In the present Hungarian election the incomprehensible thing was that the capital and rural areas were moving in an opposite direction. Budapest got more leftist, while the rest of the country (mostly the rural areas, not even the bigger cities) got more pro-Fidesz. Usually there’s a difference, but at least there’s correlation.

    Read More
    • Replies: @Mitleser
    Budapest is more exposed to the EU mainstream narrative, isn't it?
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  112. @Beckow

    Fidesz would’ve lost if the country was Budapest only
     
    This persistent gap between the metropolis and the rest of the country is in one way puzzling. People in Budapest - or London, Vienna, Prague - experience the costs of Third World mass migration more. Crime, squalor, cost of housing, the general dirty crumminess that results when large migrant ghettoes are created, menacing subways become, hustlers from Tunisia or Nigeria hanging around centers - it happened first in the large cities, and it would also happen in Budapest first.

    Many people in capitals benefit economically - government social jobs, NGO's, foreign owned media, increase in real estate values. But it is selling one's future for transient benefits (yeah, I know, also the 'ethnic food' that Londoners swear by and justify all else when they run out of rational arguments).

    If liberal-left-progressives would come to power in Hungary, they would quickly apologize to Brussels and quietly accept their share of migrants. The same pattern that destroyed Western capitals would then follow: first few thousand would come, start bringing in their relatives, small ghettoes would form with those 'great ethnic' restaurants. Then the less respectable in-laws and cousins would show up, crime would rise, locals would move out, and within 10-20 years Budapest would have a few 'no-go' zones and expensive welfare and crime ghettoes. At that point there would be no civilised way to address it - it would be a bumpy, unpleasant ride into a Third World oblivion (but with that 'unforgivable' Pakistani cousine).

    Don't the elites in Budapest see it? Or are they so short-sided and greedy that it simply doesn't matter to them?

    I was thinking about it too. I propose that:

    (1) In a large city you do not have really a community, even by – unfortunately – low CEE standards. Without a community, you don’t really get what’s this nationalism is all about.

    (2) It’s not like living in big city you experience negative consequences of immigration. Yes, on average criminality might go up; the costs of living might go up; but it might not be discernible from the point of view of average Joe until it’s too late.

    (3) The boiled frog theory. If you live in a big city when the change is gradual, you compare current situation to the past year, past two years, and then you do not really see that much a change. When, in contrast, if you go from the province to the big city you might experience a huge shock. A lot of my Polish friends go back from the West racist and islamophobic, while westerners living there for years seem to not care about Londonistan having larger homicide rate than New York.

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    • Replies: @Anatoly Karlin

    A lot of my Polish friends go back from the West racist and islamophobic...
     
    I indirectly know of a Belorussian nationalist (one of those "zmagar" types who believe Belarus to be a descendant of the Commonwealth), strongly anti-Russian, anti-Lukashenko, and adored the West and especially the UK.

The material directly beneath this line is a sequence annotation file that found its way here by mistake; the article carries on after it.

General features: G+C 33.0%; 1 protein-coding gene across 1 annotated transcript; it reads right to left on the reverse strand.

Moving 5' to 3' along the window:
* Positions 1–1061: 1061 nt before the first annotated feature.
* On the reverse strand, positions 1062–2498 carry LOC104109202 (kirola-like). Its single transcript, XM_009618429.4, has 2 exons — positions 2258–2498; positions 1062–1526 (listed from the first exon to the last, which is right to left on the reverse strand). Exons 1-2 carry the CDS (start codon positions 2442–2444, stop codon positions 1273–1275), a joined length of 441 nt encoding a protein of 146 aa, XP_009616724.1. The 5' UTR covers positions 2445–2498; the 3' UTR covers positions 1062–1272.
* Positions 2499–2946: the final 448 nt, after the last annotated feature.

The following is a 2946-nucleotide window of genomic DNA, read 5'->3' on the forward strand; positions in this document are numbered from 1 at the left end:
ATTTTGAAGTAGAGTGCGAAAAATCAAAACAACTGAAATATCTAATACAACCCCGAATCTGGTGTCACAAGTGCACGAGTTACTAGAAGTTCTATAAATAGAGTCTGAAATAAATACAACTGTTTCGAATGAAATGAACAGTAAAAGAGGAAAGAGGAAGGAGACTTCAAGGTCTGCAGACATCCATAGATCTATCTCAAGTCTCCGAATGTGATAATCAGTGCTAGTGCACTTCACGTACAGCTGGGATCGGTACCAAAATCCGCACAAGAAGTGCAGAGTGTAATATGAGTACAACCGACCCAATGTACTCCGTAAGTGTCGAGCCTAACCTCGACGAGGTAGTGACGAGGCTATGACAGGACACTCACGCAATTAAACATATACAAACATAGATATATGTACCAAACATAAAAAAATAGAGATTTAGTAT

Spent a couple of years in the UAE and a few months in London before returning to Belarus.

    Still an anti-Russian Belorussian nationalist, but now also hates Arabs, hates Britain, hates the West, and adores Lukashenko.
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  113. @szopen
    I was thinking about it too. I propose that:

    (1) In a large city you do not have really a community, even by - unfortunately - low CEE standards. Without a community, you don't really get what's this nationalism is all about.

    (2) It's not like living in big city you experience negative consequences of immigration. Yes, on average criminality might go up; the costs of living might go up; but it might not be discernible from the point of view of average Joe until it's too late.

    (3) The boiled frog theory. If you live in a big city when the change is gradual, you compare current situation to the past year, past two years, and then you do not really see that much a change. When, in contrast, if you go from the province to the big city you might experience a huge shock. A lot of my Polish friends go back from the West racist and islamophobic, while westerners living there for years seem to not care about Londonistan having larger homicide rate than New York.

    A lot of my Polish friends go back from the West racist and islamophobic…

    I indirectly know of a Belorussian nationalist (one of those “zmagar” types who believe Belarus to be a descendant of the Commonwealth), strongly anti-Russian, anti-Lukashenko, and adored the West and especially the UK.

    Spent a couple of years in the UAE and a few months in London before returning to Belarus.

    Still an anti-Russian Belorussian nationalist, but now also hates Arabs, hates Britain, hates the West, and adores Lukashenko.

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    • Replies: @DFH

    one of those “zmagar” types who believe Belarus to be a descendant of the Commonwealth
     
    He sounds great, I didn't know such people even existed.
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  114. @reiner Tor